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  • Writer's pictureSarah Ruivivar

EU's AI Act Overcomes Final Hurdle, Set for Adoption

📸 ModelProp / Midjourney

The European Union’s AI Act, a strategic plan for regulating artificial intelligence applications, has leapt over what appears to be the last significant hurdle on its path to adoption.


Today, representatives from Member States cast their votes, confirming the final text of this groundbreaking draft law.


This development comes on the heels of the political agreement reached in December. This agreement was the result of intense, round-the-clock negotiations between EU co-legislators. Following this, the process of transforming these agreed positions into a final compromise text for lawmakers' approval began, culminating in today's Coreper vote affirming the draft rules.


The proposed regulation outlines a list of prohibited AI uses, such as social scoring, and introduces governance rules for high-risk uses. These include AI applications that could harm health, safety, fundamental rights, the environment, democracy, and the rule of law. However, 'low risk' AI applications will not fall under the law.


The unanimous backing of the draft text by all 27 ambassadors of EU Member States is a sigh of relief for many in Brussels. The risk-based AI regulation had faced opposition, particularly from France, who were keen to avoid legal constraints that might hinder the growth of their own AI startups.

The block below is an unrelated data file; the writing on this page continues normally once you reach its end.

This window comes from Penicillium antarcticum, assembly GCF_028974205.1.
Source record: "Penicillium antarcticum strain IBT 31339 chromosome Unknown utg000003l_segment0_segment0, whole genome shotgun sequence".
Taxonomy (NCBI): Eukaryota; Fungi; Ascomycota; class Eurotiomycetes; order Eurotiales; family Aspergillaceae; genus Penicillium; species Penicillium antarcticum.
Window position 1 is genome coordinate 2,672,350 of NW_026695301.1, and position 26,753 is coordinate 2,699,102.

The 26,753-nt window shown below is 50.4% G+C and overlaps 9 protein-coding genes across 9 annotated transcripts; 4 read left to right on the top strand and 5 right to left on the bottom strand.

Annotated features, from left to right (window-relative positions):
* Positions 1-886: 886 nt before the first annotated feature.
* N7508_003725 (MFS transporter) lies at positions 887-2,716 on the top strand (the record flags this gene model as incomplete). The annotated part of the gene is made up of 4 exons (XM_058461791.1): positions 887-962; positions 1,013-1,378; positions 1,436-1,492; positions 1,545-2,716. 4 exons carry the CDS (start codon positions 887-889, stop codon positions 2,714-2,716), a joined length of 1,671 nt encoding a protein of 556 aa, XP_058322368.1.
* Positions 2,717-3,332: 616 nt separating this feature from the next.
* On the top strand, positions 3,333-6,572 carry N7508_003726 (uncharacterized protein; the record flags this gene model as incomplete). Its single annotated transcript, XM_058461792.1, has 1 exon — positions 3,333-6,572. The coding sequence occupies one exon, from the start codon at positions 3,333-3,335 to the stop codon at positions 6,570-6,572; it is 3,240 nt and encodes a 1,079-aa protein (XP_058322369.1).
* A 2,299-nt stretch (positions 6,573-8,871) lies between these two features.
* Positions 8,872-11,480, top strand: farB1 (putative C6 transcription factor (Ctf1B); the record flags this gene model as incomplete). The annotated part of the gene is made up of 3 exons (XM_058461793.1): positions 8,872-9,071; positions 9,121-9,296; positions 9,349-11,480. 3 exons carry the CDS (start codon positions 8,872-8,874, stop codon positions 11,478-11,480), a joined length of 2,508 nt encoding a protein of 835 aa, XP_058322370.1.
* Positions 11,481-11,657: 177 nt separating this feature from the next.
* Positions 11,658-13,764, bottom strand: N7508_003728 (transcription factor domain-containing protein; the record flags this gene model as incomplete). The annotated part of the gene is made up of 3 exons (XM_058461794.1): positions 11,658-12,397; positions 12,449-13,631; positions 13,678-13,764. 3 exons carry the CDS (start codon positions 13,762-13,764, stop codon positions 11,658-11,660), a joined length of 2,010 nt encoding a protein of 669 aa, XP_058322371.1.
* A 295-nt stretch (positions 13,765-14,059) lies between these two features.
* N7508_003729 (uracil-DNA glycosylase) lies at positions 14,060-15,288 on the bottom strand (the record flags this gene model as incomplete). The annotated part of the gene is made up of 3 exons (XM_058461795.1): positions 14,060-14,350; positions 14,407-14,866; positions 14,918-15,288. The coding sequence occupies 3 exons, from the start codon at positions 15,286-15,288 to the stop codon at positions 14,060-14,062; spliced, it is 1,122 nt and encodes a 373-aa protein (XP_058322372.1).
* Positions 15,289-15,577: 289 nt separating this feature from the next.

The next step in adopting the draft law is a final vote by the European Parliament. Given that the most significant backlash came from a few Member States, these upcoming votes seem to be a formality, and the EU's flagship AI Act should become law in the coming months.


Once adopted, the Act will come into force 20 days after publication in the EU’s Official Journal. A tiered implementation period will then follow before the new rules apply to in-scope apps and AI models.


The Commission is already setting up an AI Office to oversee the compliance of more powerful foundational models deemed to pose systemic risk. They have also recently announced measures to boost the prospects of homegrown AI developers, including retooling the bloc’s network of supercomputers to support generative AI model training.


In the world of AI, it's all systems go!



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